Apr 2, 2024 - News

Private colleges could face legacy admissions penalty

A fountain in front of a chapel at University of San Diego.

University of San Diego's campus. Photo: Kate Murphy/Axios

Private colleges and universities in California could be penalized for continuing to use legacy admissions under a bill in the state Legislature.

Why it matters: The U.S. Supreme Court's decision to strike down race-conscious admissions led to renewed scrutiny of preferential treatment for applicants connected to alums and donors — commonly known as legacy admissions, Axios SF's Shawna Chen reports.

State of play: The decades-old practice, which was first used to maintain white Protestant student populations, means that elite colleges are more than twice as likely to admit a student from a high-income family than a student from a low- or middle-income family, even when test scores are comparable, per a 2023 study by Harvard economists.

Driving the news: The bill, spearheaded by Assembly member Phil Ting (D-San Francisco), would bar private colleges and universities in California from receiving state funding through the Cal Grant program if they give preferential treatment to applicants related to a donor or alum.

  • The legislation would not ban colleges from admitting these students, but aims to ensure their status doesn't unfairly give them a leg up, Ting says.

Catch up quick: Cal Grant offers eligible students financial aid that doesn't need to be paid back. More than 360 schools are eligible for the program, including USD, SDSU and UCSD.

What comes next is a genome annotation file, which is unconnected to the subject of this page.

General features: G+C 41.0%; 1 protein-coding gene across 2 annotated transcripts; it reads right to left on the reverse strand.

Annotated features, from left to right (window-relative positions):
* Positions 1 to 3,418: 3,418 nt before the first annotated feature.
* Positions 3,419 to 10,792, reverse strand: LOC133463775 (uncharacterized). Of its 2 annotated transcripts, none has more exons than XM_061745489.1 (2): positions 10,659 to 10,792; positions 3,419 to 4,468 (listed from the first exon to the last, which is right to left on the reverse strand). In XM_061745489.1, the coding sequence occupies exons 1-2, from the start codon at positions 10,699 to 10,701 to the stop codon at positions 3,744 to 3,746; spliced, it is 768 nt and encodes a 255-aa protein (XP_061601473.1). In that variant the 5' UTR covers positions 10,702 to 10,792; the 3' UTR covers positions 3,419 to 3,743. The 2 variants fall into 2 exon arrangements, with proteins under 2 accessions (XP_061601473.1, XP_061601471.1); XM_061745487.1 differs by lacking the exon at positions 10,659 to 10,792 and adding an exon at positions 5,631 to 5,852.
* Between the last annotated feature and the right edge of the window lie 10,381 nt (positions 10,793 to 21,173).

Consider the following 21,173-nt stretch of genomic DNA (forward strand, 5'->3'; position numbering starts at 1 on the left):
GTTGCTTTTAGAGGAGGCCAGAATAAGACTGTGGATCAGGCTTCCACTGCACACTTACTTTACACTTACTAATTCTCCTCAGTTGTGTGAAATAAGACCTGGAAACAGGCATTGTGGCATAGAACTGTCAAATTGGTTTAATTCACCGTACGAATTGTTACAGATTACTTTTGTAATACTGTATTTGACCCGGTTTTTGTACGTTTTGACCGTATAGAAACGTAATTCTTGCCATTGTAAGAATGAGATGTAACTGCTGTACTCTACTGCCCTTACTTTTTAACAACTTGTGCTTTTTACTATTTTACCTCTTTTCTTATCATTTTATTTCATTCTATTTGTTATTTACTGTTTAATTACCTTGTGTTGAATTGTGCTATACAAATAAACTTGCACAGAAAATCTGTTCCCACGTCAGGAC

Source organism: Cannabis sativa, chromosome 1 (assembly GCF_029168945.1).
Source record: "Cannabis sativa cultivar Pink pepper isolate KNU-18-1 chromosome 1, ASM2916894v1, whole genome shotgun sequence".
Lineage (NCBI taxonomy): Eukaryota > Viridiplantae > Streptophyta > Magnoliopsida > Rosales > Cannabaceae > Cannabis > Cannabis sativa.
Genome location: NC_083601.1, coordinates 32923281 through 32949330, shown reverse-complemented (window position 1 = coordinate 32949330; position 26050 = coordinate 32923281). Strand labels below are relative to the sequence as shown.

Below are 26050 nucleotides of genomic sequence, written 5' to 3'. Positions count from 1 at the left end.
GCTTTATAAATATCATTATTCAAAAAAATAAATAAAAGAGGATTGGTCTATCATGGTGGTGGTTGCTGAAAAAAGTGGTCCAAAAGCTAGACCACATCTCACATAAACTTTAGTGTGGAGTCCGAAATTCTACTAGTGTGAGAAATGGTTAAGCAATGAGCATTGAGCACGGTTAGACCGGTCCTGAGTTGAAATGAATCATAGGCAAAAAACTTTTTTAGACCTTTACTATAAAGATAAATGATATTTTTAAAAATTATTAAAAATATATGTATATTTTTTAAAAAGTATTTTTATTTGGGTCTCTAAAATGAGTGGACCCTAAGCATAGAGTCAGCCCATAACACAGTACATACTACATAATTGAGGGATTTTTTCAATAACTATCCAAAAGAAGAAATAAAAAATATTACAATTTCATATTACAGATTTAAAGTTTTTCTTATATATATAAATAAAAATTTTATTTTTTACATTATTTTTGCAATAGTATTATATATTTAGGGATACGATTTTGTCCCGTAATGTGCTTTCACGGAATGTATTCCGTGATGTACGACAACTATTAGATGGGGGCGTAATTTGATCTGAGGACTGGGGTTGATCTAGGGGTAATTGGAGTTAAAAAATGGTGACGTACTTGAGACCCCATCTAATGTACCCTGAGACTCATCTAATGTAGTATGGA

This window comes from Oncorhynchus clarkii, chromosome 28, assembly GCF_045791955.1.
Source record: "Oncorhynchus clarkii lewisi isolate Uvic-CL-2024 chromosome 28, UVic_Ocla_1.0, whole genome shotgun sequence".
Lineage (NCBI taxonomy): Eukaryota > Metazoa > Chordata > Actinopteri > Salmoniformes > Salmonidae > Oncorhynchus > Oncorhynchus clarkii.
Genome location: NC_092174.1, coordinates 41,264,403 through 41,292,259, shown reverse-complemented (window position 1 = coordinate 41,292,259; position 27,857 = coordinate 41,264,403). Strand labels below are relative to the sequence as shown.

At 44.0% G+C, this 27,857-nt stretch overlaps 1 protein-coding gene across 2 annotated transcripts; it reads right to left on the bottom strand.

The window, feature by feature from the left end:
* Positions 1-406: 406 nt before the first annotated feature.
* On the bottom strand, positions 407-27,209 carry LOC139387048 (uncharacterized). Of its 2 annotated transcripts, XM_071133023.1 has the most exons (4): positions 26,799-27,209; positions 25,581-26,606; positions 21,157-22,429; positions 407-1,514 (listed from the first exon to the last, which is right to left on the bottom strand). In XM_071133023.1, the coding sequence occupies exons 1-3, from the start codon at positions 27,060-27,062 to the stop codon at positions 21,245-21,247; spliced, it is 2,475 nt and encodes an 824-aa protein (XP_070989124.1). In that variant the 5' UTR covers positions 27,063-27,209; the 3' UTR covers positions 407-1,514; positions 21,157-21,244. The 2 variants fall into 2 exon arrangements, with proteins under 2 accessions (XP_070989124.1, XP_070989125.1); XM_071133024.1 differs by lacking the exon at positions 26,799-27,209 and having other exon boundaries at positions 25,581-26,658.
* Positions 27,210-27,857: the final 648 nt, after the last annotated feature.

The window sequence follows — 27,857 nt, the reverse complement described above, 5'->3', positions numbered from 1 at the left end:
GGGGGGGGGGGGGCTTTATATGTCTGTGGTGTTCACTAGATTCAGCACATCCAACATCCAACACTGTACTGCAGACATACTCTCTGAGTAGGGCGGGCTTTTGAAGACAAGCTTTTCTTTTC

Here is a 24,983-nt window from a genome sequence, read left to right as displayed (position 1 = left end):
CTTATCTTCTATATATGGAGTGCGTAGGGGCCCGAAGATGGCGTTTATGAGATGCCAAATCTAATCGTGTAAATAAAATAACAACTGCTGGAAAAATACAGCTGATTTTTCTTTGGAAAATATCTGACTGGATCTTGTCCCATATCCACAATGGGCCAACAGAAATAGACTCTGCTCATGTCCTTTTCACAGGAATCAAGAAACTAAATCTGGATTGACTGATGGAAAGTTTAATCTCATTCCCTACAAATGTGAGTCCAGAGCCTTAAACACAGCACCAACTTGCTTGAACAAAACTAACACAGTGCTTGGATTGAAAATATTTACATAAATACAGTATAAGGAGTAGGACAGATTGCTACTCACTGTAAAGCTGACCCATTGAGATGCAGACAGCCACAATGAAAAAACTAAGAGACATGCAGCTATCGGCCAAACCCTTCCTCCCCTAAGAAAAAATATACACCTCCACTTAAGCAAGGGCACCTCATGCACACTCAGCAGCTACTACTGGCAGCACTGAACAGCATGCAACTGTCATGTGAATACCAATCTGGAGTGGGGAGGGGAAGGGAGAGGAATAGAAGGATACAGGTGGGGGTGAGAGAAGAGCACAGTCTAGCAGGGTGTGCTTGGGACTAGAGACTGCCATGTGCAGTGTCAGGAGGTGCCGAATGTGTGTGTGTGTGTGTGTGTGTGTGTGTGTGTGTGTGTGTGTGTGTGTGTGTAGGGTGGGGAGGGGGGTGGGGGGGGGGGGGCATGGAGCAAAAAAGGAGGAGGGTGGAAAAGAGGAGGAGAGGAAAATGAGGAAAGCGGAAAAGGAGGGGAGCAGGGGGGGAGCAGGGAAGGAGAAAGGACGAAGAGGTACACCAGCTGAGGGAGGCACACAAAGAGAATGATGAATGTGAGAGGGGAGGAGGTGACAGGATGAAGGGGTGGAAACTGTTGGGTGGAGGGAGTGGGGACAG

Zoom in: The state's public colleges have said they don't use preferential admissions.

  • The University of San Diego, which is private, told Axios it does not consider alumni or legacy status in its admission decisions.
  • Point Loma Nazarene University did not respond to Axios' request for comment Monday.

Yes, but: Data reported to the state shows that at private schools Stanford, USC and Santa Clara University, up to 14% admitted for fall 2022 had ties to alumni or donors.

  • That percentage is almost as high as the percentage of Latino students in their most recent freshman classes — and about two times higher than the percentage of African Americans.

The intrigue: A recent Brookings analysis indicated that ending legacy admissions would likely not have a substantial effect on diversity.

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